In an order dated February 4, 2015, the Honorable George A. O’Toole, Jr. effectively ended Woburn-based Skyworks Solutions, Inc.’s effort to enforce patent rights against manufacturers of LED driver products used in cellphones. Skyworks’ amended complaint, filed in October 2013, accused California-based Kinetic Technologies, Inc. and Hong Kong-based Kinetic Technologies HK Limited (“Kinetic HK”) of infringing U.S. Patent Nos. 8,539,275 and 7,921,320, both titled, “Single Wire Serial Interface.” At issue were various LED components integrated into cellphones marketed and sold in Massachusetts by Samsung. Noting that Kinetic Technologies, Inc. was previously dismissed from the case for lack of personal jurisdiction in December 2013, the Court determined that Skyworks failed to show that Kinetic HK was subject to personal jurisdiction in Massachusetts under either the Massachusetts Long Arm Statute, M.G.L. ch. 233A §3, or due process.

The Court noted that although Samsung sells phones containing the allegedly infringing LED components in Massachusetts, Kinetic HK owns no property in Massachusetts, has no employees in Massachusetts, and has never done or solicited any business in Massachusetts. Rather, Kinetic HK sells the subject microchips to Samsung in South Korea and thereafter ends its contact with the products.

Notably, the Court emphasized that even though Kinetic HK’s LED microchips may be integrated into cellphones sold in Massachusetts, Kinetic HK was not subject to personal jurisdiction because of its lack of ties to the Commonwealth, and because Skyworks failed to show that Kinetic HK derives substantial revenue from the devices – which it sells to Samsung for sixteen cents each. The Court thus dismissed the action against Kinetic HK and also denied Skyworks’ motion for leave to file an amended complaint in light of the jurisdictional issue.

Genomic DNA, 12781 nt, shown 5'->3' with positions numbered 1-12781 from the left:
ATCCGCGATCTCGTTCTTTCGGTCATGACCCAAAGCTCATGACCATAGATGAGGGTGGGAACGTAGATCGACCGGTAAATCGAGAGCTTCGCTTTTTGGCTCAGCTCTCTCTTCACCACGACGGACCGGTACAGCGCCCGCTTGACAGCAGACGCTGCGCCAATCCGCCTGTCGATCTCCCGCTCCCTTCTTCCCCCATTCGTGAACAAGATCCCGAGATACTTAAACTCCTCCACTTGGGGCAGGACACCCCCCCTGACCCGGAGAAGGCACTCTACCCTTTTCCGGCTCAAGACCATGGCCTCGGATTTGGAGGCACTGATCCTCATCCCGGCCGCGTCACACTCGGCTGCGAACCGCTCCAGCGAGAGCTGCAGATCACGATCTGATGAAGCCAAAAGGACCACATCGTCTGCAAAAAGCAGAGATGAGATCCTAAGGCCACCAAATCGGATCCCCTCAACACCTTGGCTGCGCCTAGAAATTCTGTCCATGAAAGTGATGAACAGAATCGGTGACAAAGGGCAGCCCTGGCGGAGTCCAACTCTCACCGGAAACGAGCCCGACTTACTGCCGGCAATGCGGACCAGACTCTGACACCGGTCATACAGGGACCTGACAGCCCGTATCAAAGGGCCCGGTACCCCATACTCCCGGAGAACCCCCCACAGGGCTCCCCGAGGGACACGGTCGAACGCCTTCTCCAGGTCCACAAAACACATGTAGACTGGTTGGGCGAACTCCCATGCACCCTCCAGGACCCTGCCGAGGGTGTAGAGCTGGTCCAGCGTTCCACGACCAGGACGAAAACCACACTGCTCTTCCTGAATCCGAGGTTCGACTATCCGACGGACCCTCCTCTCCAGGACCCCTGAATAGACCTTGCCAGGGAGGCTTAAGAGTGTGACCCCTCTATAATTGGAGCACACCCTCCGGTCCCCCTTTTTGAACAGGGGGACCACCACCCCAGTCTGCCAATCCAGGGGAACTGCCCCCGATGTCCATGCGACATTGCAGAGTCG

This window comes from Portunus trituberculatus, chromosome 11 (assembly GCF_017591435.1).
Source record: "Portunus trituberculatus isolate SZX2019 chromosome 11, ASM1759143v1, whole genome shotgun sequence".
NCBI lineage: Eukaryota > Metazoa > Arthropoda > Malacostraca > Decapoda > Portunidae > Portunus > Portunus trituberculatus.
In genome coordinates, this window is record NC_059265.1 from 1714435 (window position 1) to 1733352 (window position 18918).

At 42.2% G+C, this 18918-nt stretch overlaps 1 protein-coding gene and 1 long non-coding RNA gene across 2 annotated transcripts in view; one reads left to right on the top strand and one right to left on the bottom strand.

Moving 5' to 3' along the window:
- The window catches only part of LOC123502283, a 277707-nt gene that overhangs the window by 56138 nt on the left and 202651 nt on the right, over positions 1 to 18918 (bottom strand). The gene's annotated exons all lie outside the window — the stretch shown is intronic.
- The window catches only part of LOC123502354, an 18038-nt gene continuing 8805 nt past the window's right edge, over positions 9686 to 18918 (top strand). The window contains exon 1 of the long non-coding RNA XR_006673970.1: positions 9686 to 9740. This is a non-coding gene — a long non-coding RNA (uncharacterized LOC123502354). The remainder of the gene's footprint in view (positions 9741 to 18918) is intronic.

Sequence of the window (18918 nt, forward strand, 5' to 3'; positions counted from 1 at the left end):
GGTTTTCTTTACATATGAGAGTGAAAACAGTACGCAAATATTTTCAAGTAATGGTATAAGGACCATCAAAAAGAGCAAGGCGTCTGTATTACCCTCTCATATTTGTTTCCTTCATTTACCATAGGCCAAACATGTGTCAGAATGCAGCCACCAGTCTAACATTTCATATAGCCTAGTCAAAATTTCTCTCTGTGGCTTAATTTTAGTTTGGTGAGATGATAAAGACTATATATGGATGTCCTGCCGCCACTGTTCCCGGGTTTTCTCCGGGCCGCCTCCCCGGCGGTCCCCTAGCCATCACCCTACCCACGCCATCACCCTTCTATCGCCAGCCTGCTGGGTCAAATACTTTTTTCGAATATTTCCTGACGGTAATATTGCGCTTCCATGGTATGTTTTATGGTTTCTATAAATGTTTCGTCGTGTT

Patent holders considering infringement claims in Massachusetts against component-parts manufacturers may find the dismissal instructive and would be prudent to fully consider the defendant company’s ties to the state, or how to show significant revenue from sales in the state, before filing, lest their claims face the same fate as Skyworks’.

The case is Skyworks Solutions, Inc. v. Kinetic Technologies, Inc. et al, Case No. 13-CV-10655, in the U.S. District Court for the District of Massachusetts. The Court’s opinion can be found here.